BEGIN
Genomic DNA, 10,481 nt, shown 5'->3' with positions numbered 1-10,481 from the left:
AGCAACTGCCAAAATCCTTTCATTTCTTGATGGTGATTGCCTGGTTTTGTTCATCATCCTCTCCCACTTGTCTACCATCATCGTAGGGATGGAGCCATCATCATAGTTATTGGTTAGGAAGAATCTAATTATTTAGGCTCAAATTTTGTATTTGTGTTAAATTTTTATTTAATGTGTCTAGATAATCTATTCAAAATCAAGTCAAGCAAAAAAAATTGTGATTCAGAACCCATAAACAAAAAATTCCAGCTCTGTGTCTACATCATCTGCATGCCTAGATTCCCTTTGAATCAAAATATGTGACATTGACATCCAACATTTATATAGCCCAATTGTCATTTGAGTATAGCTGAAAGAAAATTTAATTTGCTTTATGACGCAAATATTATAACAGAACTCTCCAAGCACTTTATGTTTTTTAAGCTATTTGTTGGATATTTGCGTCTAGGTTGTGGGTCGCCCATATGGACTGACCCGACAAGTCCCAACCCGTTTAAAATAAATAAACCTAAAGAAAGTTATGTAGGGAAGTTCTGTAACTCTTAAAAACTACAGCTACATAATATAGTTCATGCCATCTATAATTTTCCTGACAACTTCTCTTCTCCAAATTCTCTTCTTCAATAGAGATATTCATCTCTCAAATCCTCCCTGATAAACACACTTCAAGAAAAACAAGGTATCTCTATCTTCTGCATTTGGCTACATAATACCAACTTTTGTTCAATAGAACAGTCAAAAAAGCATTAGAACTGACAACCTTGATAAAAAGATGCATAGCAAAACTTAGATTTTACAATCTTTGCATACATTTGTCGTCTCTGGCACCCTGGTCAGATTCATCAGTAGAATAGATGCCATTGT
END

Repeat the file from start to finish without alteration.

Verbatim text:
Genomic DNA, 10,481 nt, shown 5'->3' with positions numbered 1-10,481 from the left:
AGCAACTGCCAAAATCCTTTCATTTCTTGATGGTGATTGCCTGGTTTTGTTCATCATCCTCTCCCACTTGTCTACCATCATCGTAGGGATGGAGCCATCATCATAGTTATTGGTTAGGAAGAATCTAATTATTTAGGCTCAAATTTTGTATTTGTGTTAAATTTTTATTTAATGTGTCTAGATAATCTATTCAAAATCAAGTCAAGCAAAAAAAATTGTGATTCAGAACCCATAAACAAAAAATTCCAGCTCTGTGTCTACATCATCTGCATGCCTAGATTCCCTTTGAATCAAAATATGTGACATTGACATCCAACATTTATATAGCCCAATTGTCATTTGAGTATAGCTGAAAGAAAATTTAATTTGCTTTATGACGCAAATATTATAACAGAACTCTCCAAGCACTTTATGTTTTTTAAGCTATTTGTTGGATATTTGCGTCTAGGTTGTGGGTCGCCCATATGGACTGACCCGACAAGTCCCAACCCGTTTAAAATAAATAAACCTAAAGAAAGTTATGTAGGGAAGTTCTGTAACTCTTAAAAACTACAGCTACATAATATAGTTCATGCCATCTATAATTTTCCTGACAACTTCTCTTCTCCAAATTCTCTTCTTCAATAGAGATATTCATCTCTCAAATCCTCCCTGATAAACACACTTCAAGAAAAACAAGGTATCTCTATCTTCTGCATTTGGCTACATAATACCAACTTTTGTTCAATAGAACAGTCAAAAAAGCATTAGAACTGACAACCTTGATAAAAAGATGCATAGCAAAACTTAGATTTTACAATCTTTGCATACATTTGTCGTCTCTGGCACCCTGGTCAGATTCATCAGTAGAATAGATGCCATTGT